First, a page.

Strand: The Silver Radio by Justin Attas – Book Review

Strand: The Silver Radio by Justin Attas – Book Review

Strand the Silver Radio by Justin Attas

Strand: The Silver Radio

Author – Justin Attas
Publisher –
Pages – 230
Released – 14th February 2019
Format – ebook
Review by – Tina
Rating – 3.5 Stars
I received a free copy of this book.
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The world outside is a myth. All that remains is Strand’s great Tower. An entire world’s worth of ecosystems and infrastructures crammed inside one segregated pillar.

Strand’s rules are simple. The more you can contribute to what’s left of humanity, the higher you climb. Everyone must contribute. This is a problem for Quincy Famino.

Deemed “unfit” from a young age, Quincy is devoid of biological Augments, essential enhancements in Strand’s workforce. Everyone in his life has a chip in their brain or self-repairing tissue. Anything to make them better. To make them worthy of Strand’s resources and time. Everyone but Quincy.

An artist by passion, he shows no necessary skills to keep Strand’s system running . Nearing the end of his time in the Academy, Quincy faces two paths. He can tow the Strand line and “find his fate”, along with an Augment, to stay in the suburban Terra Layer where he was born. Should he fail, he faces downshipping to the Nether Layer- the rugged, lawless bottom level of the Tower.

It is this that drops Quincy on the precarious fence between redemption and rebellion. Between other undesirable creatives and a class pet old friend who can help him earn his keep. The harder he thrashes against a system designed to forsake him, the clearer his path seems. That is, until he meets Elly. Until someone believes in him.

This awakens an idea in Quincy long lost to the people of Strand’s Tower. Choice.

When Strand closes its vice around everything he holds dear, will Quincy find his fate, or fight it?

Review 2020 red

An intriguing story of a seemingly mediocre young man coming-of-age in a post-apocalyptic/dystopian world.

Strand: The Silver Radio follows Quincy, a young adult who is burdened with an inability to fit in as society demands. He lives in The Strand, a massive three-tiered structure surviving above a dismal and struggling landscape. Because Quincy has no apparent skills to serve his population, upon graduation he will be cast down with the supposed dregs. Instead of accepting this blindly, he travels willingly to the Nether zones and unwittingly begins a rebellion against the powers that be.

The novel has a rather rough start, as there is not a lot of exposition into the world. Most of my understanding of the Strand came from the blurb and not the story. In the initial chapters, rather than being engrossed in Quincy’s journey, I was confused as to why the Strand is so bad that Quincy would join with anarchists. We’re also not told how he met these people and what would compel him to commit such a strong act. There’s not a lot of backstory into Quincy himself – his romantic relationship and friendship with Leon are very flat.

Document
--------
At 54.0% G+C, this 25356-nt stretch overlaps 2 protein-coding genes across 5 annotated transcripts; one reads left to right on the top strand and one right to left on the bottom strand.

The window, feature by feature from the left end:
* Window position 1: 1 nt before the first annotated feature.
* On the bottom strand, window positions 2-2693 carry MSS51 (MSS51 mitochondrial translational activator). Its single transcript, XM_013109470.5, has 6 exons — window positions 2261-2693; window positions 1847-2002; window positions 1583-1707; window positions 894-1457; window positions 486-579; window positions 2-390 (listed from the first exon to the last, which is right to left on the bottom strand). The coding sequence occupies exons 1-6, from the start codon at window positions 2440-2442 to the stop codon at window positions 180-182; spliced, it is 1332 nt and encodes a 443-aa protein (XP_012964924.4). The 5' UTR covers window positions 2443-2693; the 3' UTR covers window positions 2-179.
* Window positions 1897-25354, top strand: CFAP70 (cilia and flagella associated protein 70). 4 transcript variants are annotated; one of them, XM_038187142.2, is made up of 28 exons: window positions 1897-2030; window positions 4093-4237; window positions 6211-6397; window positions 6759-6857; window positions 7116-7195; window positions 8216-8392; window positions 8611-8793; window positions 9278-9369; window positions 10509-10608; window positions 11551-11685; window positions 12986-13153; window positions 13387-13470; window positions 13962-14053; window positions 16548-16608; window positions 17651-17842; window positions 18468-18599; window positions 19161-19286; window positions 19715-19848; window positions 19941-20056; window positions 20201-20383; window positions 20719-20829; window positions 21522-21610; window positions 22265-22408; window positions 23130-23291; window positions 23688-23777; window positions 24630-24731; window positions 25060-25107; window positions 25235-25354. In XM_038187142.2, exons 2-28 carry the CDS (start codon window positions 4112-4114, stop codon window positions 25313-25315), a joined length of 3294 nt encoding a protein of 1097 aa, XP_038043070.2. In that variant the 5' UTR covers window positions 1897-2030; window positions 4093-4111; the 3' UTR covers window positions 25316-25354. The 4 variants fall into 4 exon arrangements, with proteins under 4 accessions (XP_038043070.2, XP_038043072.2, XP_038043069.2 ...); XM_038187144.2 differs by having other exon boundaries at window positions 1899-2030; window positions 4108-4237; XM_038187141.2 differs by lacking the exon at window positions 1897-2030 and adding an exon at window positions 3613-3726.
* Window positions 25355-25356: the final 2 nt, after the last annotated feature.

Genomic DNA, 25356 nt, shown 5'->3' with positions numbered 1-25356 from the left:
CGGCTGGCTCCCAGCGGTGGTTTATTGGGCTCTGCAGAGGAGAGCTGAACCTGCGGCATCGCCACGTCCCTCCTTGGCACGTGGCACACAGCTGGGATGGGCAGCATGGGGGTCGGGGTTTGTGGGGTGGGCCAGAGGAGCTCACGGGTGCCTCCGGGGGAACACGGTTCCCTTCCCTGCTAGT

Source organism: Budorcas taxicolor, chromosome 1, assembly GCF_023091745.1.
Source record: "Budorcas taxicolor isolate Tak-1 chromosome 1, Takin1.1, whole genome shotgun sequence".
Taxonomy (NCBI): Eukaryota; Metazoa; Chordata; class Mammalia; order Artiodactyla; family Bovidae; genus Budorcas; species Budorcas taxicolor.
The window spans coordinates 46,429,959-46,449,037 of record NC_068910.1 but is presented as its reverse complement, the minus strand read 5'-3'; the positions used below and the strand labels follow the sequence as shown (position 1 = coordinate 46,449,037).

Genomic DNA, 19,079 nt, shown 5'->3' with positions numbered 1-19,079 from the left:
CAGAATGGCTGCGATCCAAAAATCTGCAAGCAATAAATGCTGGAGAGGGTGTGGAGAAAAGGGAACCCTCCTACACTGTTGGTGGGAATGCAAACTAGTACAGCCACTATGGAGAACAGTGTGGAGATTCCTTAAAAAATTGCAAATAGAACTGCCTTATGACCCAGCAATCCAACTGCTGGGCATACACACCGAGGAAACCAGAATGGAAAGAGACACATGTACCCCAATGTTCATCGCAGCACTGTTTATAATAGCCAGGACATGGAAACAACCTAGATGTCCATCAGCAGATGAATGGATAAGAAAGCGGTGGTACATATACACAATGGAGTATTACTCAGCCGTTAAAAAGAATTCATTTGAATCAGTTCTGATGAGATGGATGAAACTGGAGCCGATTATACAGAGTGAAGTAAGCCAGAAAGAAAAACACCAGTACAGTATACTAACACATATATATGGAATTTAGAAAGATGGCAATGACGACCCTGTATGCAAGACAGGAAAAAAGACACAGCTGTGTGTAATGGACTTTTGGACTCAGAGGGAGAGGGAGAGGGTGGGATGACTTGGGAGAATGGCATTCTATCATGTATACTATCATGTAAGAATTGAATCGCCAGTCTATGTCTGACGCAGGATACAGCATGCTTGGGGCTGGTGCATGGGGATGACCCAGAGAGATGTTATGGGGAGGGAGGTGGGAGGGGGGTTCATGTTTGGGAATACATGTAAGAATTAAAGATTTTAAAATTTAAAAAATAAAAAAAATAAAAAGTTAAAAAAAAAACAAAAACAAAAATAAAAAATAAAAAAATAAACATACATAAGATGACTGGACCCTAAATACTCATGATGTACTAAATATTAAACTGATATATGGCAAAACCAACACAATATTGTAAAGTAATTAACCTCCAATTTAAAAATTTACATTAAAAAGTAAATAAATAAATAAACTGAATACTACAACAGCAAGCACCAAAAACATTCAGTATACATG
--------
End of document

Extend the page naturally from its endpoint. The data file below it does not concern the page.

Yet, the novel is endearing. I like nothing better than a journey through a new world, so it was fun to tag along with Quincy while he visited different places. I liked Quincy. I also enjoyed the pirate, Corman, though the minor characters in general required a bit more backstory. Often times a character will deny Quincy easily-imparted information for reasons that were unclear. There is an attempt to humanize and explain the motivations of the antagonists, but it’s given far too late in the story.

The final few chapters though, including an introduction of a new character clearly intended for a sequel, were fantastic. The novel really picks up around the 75% mark, with an ending that I did not expect.

What the story has going most for it most of all is the message of how what we perceive as mediocrity or lack of drive in a teenager is often a mask for low self-worth. As Quincy grows to understand himself as a person, his skills and emotions broaden. In the end, because he understands his place in the world and himself, he comes into his own. It is a character-driven story, most definitely.

I will also note that the pictures at the start of each chapter were distracting in that they were created by different artists with varying styles and skill. I assumed Quincy was supposed to be the artist tracking his journey, but I wasn’t sure why the pictures clearly weren’t by the same person.

Book Reviewer – Tina

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2 Responses

  1. Stormi says:

    This seems like an interesting take on the dystopian genre. I’m not sure it’s for me though.

  2. I like dystopian, so thanks for putting on my radar!